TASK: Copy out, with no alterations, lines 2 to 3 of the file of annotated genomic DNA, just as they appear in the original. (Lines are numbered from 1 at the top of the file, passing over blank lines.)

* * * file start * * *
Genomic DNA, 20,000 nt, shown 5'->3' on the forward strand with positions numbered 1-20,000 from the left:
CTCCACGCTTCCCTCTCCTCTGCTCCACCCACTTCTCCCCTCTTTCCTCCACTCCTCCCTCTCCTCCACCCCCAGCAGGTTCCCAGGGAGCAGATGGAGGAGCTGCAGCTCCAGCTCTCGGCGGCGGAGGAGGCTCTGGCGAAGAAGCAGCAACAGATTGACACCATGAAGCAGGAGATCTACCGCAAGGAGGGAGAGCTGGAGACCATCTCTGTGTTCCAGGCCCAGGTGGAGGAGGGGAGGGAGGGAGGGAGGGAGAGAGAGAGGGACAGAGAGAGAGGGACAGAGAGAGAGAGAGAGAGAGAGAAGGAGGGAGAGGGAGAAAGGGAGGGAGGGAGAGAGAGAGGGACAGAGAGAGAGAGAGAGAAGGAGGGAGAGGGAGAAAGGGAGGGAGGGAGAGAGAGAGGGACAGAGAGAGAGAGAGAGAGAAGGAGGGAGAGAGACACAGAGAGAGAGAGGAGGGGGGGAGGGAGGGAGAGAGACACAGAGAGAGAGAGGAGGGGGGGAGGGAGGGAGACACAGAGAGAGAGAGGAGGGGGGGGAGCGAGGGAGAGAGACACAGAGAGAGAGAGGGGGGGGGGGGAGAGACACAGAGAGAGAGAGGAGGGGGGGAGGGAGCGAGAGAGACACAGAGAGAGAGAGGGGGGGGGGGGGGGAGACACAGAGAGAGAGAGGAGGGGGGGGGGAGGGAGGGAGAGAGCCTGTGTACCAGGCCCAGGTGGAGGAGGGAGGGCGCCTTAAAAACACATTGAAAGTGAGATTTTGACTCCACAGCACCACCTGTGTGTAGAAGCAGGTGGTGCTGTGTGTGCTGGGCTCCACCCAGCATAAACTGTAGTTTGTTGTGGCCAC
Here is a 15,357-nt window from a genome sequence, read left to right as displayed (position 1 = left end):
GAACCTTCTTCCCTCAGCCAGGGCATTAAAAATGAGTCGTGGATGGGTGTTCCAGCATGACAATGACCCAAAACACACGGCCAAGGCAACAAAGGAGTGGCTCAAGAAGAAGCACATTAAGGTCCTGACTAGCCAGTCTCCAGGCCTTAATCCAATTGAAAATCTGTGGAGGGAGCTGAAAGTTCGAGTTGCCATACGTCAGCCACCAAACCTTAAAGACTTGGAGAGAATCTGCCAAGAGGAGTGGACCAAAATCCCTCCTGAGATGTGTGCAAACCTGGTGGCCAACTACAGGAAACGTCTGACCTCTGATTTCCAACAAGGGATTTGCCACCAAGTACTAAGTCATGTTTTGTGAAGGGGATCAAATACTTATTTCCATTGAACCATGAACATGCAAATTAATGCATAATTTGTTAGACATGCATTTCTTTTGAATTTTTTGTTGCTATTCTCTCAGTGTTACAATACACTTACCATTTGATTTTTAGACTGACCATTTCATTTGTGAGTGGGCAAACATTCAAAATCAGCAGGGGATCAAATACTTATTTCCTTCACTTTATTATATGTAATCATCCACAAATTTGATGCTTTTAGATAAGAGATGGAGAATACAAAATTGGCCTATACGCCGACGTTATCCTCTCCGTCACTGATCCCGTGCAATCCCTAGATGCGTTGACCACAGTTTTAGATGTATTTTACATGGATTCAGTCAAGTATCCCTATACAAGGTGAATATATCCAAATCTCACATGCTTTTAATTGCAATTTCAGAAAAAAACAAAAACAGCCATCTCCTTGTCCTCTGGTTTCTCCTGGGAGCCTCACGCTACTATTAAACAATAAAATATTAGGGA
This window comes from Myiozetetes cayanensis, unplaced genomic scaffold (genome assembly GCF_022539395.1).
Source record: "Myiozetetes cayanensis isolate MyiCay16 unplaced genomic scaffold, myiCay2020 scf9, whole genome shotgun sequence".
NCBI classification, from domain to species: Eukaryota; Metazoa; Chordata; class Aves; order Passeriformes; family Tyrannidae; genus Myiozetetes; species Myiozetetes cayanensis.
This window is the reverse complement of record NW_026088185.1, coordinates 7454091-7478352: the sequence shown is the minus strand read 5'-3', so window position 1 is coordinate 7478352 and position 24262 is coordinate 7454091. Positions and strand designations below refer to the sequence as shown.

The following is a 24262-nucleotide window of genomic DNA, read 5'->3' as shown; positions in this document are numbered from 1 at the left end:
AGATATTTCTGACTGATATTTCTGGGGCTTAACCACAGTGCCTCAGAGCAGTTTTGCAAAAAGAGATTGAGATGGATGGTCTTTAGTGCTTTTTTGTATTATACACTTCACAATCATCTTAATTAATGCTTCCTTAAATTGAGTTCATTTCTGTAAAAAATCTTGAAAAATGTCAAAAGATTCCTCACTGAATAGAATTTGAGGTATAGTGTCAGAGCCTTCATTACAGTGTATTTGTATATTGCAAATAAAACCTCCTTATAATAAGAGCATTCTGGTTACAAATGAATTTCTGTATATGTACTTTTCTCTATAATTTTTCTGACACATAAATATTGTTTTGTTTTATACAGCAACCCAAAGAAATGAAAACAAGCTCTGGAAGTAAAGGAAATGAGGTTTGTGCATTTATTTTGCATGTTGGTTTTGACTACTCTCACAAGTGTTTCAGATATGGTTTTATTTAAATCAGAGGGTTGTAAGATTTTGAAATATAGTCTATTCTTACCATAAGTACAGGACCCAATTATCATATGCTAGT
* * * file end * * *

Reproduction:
CTCCACGCTTCCCTCTCCTCTGCTCCACCCACTTCTCCCCTCTTTCCTCCACTCCTCCCTCTCCTCCACCCCCAGCAGGTTCCCAGGGAGCAGATGGAGGAGCTGCAGCTCCAGCTCTCGGCGGCGGAGGAGGCTCTGGCGAAGAAGCAGCAACAGATTGACACCATGAAGCAGGAGATCTACCGCAAGGAGGGAGAGCTGGAGACCATCTCTGTGTTCCAGGCCCAGGTGGAGGAGGGGAGGGAGGGAGGGAGGGAGAGAGAGAGGGACAGAGAGAGAGGGACAGAGAGAGAGAGAGAGAGAGAGAAGGAGGGAGAGGGAGAAAGGGAGGGAGGGAGAGAGAGAGGGACAGAGAGAGAGAGAGAGAAGGAGGGAGAGGGAGAAAGGGAGGGAGGGAGAGAGAGAGGGACAGAGAGAGAGAGAGAGAGAAGGAGGGAGAGAGACACAGAGAGAGAGAGGAGGGGGGGAGGGAGGGAGAGAGACACAGAGAGAGAGAGGAGGGGGGGAGGGAGGGAGACACAGAGAGAGAGAGGAGGGGGGGGAGCGAGGGAGAGAGACACAGAGAGAGAGAGGGGGGGGGGGGAGAGACACAGAGAGAGAGAGGAGGGGGGGAGGGAGCGAGAGAGACACAGAGAGAGAGAGGGGGGGGGGGGGGGAGACACAGAGAGAGAGAGGAGGGGGGGGGGAGGGAGGGAGAGAGCCTGTGTACCAGGCCCAGGTGGAGGAGGGAGGGCGCCTTAAAAACACATTGAAAGTGAGATTTTGACTCCACAGCACCACCTGTGTGTAGAAGCAGGTGGTGCTGTGTGTGCTGGGCTCCACCCAGCATAAACTGTAGTTTGTTGTGGCCAC
Here is a 15,357-nt window from a genome sequence, read left to right as displayed (position 1 = left end):